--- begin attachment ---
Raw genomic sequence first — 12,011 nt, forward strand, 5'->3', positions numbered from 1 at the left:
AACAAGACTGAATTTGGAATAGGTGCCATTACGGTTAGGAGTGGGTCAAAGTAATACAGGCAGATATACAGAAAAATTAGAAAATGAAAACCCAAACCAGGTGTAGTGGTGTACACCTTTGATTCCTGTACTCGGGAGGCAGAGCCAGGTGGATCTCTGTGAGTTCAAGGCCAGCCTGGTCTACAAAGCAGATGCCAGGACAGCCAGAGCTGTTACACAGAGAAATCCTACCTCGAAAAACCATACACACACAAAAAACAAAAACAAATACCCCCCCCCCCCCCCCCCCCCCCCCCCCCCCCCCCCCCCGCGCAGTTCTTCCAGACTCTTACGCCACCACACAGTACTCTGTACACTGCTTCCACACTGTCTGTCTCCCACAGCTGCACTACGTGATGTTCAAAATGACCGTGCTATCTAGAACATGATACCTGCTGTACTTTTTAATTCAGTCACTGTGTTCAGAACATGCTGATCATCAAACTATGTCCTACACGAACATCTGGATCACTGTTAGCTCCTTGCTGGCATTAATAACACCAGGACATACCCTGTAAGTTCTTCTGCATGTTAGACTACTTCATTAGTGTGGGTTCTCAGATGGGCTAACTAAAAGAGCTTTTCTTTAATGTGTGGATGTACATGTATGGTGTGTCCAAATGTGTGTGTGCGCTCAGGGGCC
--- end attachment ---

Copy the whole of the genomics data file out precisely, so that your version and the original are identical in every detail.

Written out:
Raw genomic sequence first — 12,011 nt, forward strand, 5'->3', positions numbered from 1 at the left:
AACAAGACTGAATTTGGAATAGGTGCCATTACGGTTAGGAGTGGGTCAAAGTAATACAGGCAGATATACAGAAAAATTAGAAAATGAAAACCCAAACCAGGTGTAGTGGTGTACACCTTTGATTCCTGTACTCGGGAGGCAGAGCCAGGTGGATCTCTGTGAGTTCAAGGCCAGCCTGGTCTACAAAGCAGATGCCAGGACAGCCAGAGCTGTTACACAGAGAAATCCTACCTCGAAAAACCATACACACACAAAAAACAAAAACAAATACCCCCCCCCCCCCCCCCCCCCCCCCCCCCCCCCCCCCCCGCGCAGTTCTTCCAGACTCTTACGCCACCACACAGTACTCTGTACACTGCTTCCACACTGTCTGTCTCCCACAGCTGCACTACGTGATGTTCAAAATGACCGTGCTATCTAGAACATGATACCTGCTGTACTTTTTAATTCAGTCACTGTGTTCAGAACATGCTGATCATCAAACTATGTCCTACACGAACATCTGGATCACTGTTAGCTCCTTGCTGGCATTAATAACACCAGGACATACCCTGTAAGTTCTTCTGCATGTTAGACTACTTCATTAGTGTGGGTTCTCAGATGGGCTAACTAAAAGAGCTTTTCTTTAATGTGTGGATGTACATGTATGGTGTGTCCAAATGTGTGTGTGCGCTCAGGGGCC